HP always said its TouchPad tablet computer would take sales from the iPad and at the moment of its death that prediction looks as if it has come true in ironic fashion.
At least one UK retailer, DSG (which runs Dixons and PC World) was briefly offering the 16GB TouchPad for as little as £89 on its website with the 32GB model costing £115, a hefty reduction on the optimistic £350-£400 these models are selling for on rival sites.
For those unfortunate enough to have paid the full price for an HP Touchpad, DSG is offering to refund the difference between the list and the fire sale price, the company told the Guardian. The publication suggested that HP would compensate the retailers for their losses on the product.
It's not clear whether this was a sales gimmick to get visitors to its website - the TouchPad was unavailable only hours after the rumour of its low price spread - but there is no doubt that if other sellers followed suit to rid themselves of a defunct device, there would be takers.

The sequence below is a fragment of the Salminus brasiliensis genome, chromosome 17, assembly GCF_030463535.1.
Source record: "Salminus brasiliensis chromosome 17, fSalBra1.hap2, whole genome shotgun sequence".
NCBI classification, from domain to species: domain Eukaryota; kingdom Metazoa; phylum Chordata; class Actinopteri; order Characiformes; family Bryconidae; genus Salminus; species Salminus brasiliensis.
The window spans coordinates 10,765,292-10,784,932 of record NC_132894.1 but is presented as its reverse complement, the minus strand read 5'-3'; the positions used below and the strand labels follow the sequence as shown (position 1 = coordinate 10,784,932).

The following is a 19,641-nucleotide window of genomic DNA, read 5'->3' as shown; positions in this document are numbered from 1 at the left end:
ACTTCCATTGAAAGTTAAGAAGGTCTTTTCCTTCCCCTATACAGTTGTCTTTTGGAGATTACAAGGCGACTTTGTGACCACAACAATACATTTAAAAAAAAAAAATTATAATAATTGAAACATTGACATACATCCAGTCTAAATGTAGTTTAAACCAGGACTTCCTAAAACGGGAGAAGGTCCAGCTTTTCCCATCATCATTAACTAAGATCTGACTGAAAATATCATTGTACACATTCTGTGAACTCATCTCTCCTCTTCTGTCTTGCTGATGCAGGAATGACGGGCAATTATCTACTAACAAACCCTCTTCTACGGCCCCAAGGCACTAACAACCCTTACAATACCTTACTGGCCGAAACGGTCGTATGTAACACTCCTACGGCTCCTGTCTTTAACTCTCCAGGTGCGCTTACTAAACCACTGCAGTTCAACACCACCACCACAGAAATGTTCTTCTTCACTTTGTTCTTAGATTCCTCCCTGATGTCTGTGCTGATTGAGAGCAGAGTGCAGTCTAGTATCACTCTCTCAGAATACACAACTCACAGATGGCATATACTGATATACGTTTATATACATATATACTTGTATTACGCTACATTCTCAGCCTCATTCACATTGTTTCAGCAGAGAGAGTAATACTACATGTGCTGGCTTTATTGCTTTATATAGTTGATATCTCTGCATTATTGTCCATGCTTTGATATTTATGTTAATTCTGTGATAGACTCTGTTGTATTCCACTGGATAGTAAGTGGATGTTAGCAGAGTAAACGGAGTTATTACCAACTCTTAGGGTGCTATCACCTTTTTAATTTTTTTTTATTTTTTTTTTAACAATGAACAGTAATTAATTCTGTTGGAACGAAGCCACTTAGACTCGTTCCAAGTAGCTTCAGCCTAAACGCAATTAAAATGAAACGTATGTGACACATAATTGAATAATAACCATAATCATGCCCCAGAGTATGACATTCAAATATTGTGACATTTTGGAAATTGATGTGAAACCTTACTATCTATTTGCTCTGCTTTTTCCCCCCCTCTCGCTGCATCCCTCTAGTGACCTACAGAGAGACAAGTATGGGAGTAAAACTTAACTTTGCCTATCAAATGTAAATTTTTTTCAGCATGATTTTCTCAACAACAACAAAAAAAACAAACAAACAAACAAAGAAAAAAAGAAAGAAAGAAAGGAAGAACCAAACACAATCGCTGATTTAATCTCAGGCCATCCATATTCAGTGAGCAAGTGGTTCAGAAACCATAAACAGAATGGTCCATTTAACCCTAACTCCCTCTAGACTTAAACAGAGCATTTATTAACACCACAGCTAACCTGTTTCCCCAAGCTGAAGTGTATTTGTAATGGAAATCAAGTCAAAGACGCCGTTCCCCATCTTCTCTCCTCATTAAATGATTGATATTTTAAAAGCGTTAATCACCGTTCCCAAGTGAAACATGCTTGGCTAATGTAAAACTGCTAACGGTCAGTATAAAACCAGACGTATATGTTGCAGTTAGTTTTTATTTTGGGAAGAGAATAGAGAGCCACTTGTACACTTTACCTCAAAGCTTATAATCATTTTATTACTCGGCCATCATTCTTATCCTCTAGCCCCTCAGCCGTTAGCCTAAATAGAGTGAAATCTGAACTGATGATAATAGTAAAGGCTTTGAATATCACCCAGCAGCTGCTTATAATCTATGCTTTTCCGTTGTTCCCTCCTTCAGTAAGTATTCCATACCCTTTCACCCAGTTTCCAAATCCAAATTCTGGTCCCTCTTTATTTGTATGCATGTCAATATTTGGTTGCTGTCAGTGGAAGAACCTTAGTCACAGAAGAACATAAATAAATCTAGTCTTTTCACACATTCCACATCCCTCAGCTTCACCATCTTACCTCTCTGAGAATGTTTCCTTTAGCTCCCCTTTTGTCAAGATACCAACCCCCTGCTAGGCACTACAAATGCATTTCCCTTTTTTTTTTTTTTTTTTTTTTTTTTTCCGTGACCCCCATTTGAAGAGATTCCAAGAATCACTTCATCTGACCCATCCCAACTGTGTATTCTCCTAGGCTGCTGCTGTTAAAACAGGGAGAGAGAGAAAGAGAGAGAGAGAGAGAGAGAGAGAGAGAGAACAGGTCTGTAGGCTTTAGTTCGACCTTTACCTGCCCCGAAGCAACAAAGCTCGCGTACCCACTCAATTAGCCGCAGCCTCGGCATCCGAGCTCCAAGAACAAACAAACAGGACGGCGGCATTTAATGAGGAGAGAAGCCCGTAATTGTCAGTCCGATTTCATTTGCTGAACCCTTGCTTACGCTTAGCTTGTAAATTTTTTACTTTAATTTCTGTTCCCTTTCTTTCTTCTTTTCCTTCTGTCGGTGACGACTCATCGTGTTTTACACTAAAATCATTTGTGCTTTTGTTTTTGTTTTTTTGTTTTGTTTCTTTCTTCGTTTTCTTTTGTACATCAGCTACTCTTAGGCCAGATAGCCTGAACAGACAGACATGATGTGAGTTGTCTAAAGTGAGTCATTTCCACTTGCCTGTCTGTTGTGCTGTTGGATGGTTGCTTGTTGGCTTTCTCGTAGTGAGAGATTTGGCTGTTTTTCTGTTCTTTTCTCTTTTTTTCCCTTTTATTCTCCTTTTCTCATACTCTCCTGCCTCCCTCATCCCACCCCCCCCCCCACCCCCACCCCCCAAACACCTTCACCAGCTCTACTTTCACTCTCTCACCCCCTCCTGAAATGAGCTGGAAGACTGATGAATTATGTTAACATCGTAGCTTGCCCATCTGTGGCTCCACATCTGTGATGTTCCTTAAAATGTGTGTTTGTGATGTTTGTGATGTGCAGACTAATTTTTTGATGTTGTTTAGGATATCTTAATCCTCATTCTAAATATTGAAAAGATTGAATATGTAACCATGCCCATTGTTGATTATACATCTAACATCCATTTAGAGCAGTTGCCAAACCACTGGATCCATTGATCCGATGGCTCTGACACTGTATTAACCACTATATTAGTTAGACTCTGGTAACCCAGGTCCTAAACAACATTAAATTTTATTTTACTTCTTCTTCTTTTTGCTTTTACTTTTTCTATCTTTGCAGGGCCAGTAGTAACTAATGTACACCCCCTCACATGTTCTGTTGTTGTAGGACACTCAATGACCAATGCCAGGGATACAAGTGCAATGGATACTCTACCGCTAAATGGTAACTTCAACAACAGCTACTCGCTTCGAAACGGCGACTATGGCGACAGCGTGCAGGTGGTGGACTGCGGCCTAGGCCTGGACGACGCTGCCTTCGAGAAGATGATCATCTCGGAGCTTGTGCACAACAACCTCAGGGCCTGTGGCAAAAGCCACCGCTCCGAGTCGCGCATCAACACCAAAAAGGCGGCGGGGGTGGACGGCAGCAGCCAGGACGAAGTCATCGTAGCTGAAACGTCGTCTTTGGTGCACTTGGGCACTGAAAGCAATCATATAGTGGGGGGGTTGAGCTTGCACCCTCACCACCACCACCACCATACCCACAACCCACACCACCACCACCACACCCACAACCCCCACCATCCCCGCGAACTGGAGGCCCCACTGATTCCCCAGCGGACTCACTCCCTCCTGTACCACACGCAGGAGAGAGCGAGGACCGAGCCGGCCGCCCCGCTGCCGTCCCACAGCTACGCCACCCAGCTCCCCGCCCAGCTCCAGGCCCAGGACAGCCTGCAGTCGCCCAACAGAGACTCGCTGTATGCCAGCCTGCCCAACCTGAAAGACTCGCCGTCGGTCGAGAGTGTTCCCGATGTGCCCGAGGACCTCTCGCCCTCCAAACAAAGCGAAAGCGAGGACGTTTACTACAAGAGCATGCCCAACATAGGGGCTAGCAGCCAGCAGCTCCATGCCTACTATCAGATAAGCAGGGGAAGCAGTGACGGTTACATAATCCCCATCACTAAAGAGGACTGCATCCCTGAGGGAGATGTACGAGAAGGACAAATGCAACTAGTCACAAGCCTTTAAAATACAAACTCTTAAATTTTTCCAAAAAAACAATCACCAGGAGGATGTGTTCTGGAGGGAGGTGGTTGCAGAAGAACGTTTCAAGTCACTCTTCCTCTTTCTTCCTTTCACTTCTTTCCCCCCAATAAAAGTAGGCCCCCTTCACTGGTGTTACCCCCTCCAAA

Despite running HP's WebOS - not exactly famed for the large number of apps available for it - the device itself is well specified. The processor is the Qualcomm's rapid 1.2 GHz, dual-core Snapdragon, with 1GB of RAM, and 16GB or 32GB of storage, complete with a 1.3 megapixel camera, a micro-USB port and a portable 9.7 inch screen.
And as for being obsolete, the TouchPad was only officially launched in the UK six weeks ago, reaching stores in volume perhaps as recently as two weeks ago. That counts as the most rapid sales death of a current product in gadget history.
In the US, the sales scrim was equally intense, with the device selling out in record time, taking sales from iPads. In the UK, major rivals continue to offer both TouchPads at full price although with Dixon's decision to rid itself of stock taking some demand out of the market that policy could change in the days ahead.
The mystery of HP's WebOS/Palm strategy will remain a question better answered by the tech historians. It won't be the last flashy device to disappear, whatever the price.